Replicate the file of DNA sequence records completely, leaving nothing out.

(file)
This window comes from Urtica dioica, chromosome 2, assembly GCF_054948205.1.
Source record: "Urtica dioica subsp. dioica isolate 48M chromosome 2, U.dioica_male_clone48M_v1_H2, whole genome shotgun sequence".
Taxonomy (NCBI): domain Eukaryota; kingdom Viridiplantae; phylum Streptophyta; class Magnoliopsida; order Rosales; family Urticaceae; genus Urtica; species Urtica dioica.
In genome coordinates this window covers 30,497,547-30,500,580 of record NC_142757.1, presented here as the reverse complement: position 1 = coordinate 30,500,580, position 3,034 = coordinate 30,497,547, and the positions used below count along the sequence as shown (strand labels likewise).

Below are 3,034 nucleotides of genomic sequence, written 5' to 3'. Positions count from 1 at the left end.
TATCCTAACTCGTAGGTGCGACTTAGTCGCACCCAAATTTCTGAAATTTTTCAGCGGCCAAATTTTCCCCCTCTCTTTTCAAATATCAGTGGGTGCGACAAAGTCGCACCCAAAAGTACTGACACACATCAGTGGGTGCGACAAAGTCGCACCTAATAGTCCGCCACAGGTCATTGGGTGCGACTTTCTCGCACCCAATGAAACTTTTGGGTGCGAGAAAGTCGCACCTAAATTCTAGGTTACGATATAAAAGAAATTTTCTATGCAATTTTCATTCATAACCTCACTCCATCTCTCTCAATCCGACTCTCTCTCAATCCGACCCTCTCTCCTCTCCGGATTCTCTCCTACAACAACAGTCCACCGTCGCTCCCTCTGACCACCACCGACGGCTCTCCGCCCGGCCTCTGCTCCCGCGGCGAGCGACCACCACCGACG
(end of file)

This window comes from Urtica dioica, chromosome 2, assembly GCF_054948205.1.
Source record: "Urtica dioica subsp. dioica isolate 48M chromosome 2, U.dioica_male_clone48M_v1_H2, whole genome shotgun sequence".
Taxonomy (NCBI): domain Eukaryota; kingdom Viridiplantae; phylum Streptophyta; class Magnoliopsida; order Rosales; family Urticaceae; genus Urtica; species Urtica dioica.
In genome coordinates this window covers 30,497,547-30,500,580 of record NC_142757.1, presented here as the reverse complement: position 1 = coordinate 30,500,580, position 3,034 = coordinate 30,497,547, and the positions used below count along the sequence as shown (strand labels likewise).

Below are 3,034 nucleotides of genomic sequence, written 5' to 3'. Positions count from 1 at the left end.
TATCCTAACTCGTAGGTGCGACTTAGTCGCACCCAAATTTCTGAAATTTTTCAGCGGCCAAATTTTCCCCCTCTCTTTTCAAATATCAGTGGGTGCGACAAAGTCGCACCCAAAAGTACTGACACACATCAGTGGGTGCGACAAAGTCGCACCTAATAGTCCGCCACAGGTCATTGGGTGCGACTTTCTCGCACCCAATGAAACTTTTGGGTGCGAGAAAGTCGCACCTAAATTCTAGGTTACGATATAAAAGAAATTTTCTATGCAATTTTCATTCATAACCTCACTCCATCTCTCTCAATCCGACTCTCTCTCAATCCGACCCTCTCTCCTCTCCGGATTCTCTCCTACAACAACAGTCCACCGTCGCTCCCTCTGACCACCACCGACGGCTCTCCGCCCGGCCTCTGCTCCCGCGGCGAGCGACCACCACCGACG